Letter to the Editor

Avengers Rebuttal

By Brandon Gunn, EWU Journalism, PR student

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Dear Mr. Mudd,

I read your review of “Avengers: Age of Ultron,” and I respectfully disagree with your analysis. I watched “Avengers: Age of Ultron” opening weekend and felt the exact opposite of how you felt. As a huge comic book nerd, I feel it is my duty to explain why Ultron was exactly what we needed as a comic book movie and how it was executed perfectly.

You’re right, there are parts that seem slightly off or small issues with the plot, this wasn’t completely unexpected. Comics, as many know, have a rich and extended history, but director Joss Whedon, while amazing, doesn’t have all the rights to the entire Marvel universe. This key fact makes it difficult to stick to the actual storyline written years ago.

Examples of this break from the canon storyline include the twins, Quicksilver and Scarlet Witch. In Ultron, they are classified as “enhanced” humans, but in the true storyline, they are mutant offspring of Magneto from the X-Men. Whedon doesn’t have access to the X-Men universe and, as such, has to fudge the storyline, which in turn creates difficult plot developments and holes in which some of the movie’s concepts stumble across.

Besides all that, let us actually get down to the brass tacks of the movie review. “Avengers: Age of Ultron” brought the comic-book world to a new level. We as an audience are starting to delve into the superhero psyche: This movie proved that the Avengers, even with all their strength, intelligence and tech, are still human and still flawed. The movie does exactly what the first Avengers movie did: great fight scenes with intense action, a villain that needs defeating and a plot so evil and large that only the world’s greatest defenders could stop it. Yes, we have seen this movie device before, but if it didn’t work so well, then we wouldn’t see it in every action movie. I love a losing battle, I want the heroes to struggle; if they don’t, the movie ends up being linear with nothing of interest.

You bring up Ultron himself as one of the weaker points of the movie. You state: “Ultron himself seems cookie-cutter movie villain, whose motivation …  has been copied and pasted from every major robotic bad guy ever” and continue, “He’s nothing more than a filler villain to fill the gap until Thanos.”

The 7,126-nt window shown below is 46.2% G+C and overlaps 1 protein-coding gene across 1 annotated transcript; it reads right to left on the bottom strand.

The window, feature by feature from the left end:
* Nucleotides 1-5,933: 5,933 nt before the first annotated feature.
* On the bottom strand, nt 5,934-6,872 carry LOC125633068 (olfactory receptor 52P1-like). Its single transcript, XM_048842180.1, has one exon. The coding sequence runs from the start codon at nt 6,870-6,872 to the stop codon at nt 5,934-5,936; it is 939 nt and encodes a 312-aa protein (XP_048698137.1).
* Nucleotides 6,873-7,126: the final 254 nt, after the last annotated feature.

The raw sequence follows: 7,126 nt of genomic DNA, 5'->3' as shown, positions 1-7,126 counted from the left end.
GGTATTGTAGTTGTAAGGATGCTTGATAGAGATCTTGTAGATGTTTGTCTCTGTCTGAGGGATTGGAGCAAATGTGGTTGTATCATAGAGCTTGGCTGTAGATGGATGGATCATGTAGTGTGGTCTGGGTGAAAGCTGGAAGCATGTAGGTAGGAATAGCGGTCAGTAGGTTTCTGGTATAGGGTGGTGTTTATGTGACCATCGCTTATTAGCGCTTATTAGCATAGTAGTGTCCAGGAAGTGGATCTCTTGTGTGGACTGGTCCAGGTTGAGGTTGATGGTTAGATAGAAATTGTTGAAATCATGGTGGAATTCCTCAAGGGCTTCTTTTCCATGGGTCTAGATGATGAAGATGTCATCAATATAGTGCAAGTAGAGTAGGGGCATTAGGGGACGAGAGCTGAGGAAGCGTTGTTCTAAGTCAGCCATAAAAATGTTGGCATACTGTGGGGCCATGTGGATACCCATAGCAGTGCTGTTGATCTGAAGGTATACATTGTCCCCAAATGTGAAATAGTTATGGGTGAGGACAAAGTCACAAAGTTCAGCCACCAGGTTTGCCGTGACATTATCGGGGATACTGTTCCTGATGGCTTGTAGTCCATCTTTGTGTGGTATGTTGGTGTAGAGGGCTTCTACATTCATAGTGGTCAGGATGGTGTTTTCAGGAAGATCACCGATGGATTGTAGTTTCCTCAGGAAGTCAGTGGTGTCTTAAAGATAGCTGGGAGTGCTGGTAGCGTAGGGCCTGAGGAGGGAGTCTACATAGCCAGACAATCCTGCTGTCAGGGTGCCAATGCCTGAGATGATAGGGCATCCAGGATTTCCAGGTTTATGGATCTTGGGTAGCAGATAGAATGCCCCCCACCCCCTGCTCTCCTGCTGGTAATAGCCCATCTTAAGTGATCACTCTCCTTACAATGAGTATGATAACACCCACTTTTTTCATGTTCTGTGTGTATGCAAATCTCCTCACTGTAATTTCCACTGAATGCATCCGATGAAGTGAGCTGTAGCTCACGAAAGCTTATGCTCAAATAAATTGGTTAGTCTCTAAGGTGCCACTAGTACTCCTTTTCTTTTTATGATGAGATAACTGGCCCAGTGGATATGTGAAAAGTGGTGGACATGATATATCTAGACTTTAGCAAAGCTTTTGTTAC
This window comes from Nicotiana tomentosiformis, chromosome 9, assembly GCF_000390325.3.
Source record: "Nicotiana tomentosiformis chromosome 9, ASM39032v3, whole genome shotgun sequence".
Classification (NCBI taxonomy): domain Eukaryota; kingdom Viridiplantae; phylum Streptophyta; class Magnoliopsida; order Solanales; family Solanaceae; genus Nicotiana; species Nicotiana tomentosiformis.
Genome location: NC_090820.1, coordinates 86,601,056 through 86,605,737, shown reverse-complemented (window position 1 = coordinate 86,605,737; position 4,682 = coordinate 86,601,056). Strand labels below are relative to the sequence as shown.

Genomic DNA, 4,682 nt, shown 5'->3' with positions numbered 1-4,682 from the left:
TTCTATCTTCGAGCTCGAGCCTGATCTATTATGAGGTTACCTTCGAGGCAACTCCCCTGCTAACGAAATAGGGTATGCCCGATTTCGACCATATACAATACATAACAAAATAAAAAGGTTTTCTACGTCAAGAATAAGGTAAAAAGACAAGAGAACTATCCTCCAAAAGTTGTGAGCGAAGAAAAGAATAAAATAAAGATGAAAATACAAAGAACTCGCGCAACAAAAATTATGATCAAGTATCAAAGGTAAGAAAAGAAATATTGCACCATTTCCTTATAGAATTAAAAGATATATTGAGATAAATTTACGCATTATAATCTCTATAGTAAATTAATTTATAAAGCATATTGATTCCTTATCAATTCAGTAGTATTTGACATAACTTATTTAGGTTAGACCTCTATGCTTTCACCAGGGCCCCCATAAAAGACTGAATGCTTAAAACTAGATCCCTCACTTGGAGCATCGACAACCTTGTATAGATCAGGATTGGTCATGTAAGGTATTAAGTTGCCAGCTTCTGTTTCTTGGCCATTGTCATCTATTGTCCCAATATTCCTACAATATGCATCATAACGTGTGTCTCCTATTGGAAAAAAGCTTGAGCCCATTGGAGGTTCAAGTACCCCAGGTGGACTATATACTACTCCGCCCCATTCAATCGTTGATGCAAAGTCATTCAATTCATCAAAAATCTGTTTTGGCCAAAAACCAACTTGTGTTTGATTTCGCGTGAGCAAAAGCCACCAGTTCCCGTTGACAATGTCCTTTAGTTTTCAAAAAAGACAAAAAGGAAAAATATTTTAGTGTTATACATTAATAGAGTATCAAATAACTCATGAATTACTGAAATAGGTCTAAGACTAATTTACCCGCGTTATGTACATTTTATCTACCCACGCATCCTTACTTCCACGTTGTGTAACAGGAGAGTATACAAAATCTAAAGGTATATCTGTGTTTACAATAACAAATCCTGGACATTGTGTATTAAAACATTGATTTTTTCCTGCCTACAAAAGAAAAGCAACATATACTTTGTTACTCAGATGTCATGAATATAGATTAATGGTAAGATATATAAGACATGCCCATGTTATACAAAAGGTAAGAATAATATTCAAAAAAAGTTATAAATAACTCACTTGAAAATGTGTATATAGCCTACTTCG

I saw Ultron as something completely different; he comes across as devilish and cunning, with the force to back up his plans of wiping out most of the planet. He even goes as far as to turn the Avengers worst fears on them, breaking up the team with his dastardly mind games. He knows our heroes’ weaknesses and exploits them brilliantly.  But of course, the heroes win and good triumphs over evil. Or does it?

You have to remember Ultron was created by Tony Stark and Bruce Banner; he is their greatest creation and the ultimate solution to a never-ending problem. Yet with all those good intentions, Ultron comes out corrupt, realizing that the ultimate solution to the problem is to eliminate the problem at its source: humans.

“Avengers: Age of Ultron” was an excellent movie that does exactly what a movie should: entertain. But not only does it entertain as a movie, it does what a comic book should do. It tells the never ending comic book story of good triumphing over insurmountable evil, knowing that tomorrow there will be another even more powerful and more sinister evil ready to take the helm to fight back. I don’t think superhero movies are slowing down, I think they are gaining momentum. They are building to a universe built upon years of history, waiting to explode into a million more stories with new heroes and new revisions. Oh, what an exciting time to be a nerd and a cinema buff rolled into one.

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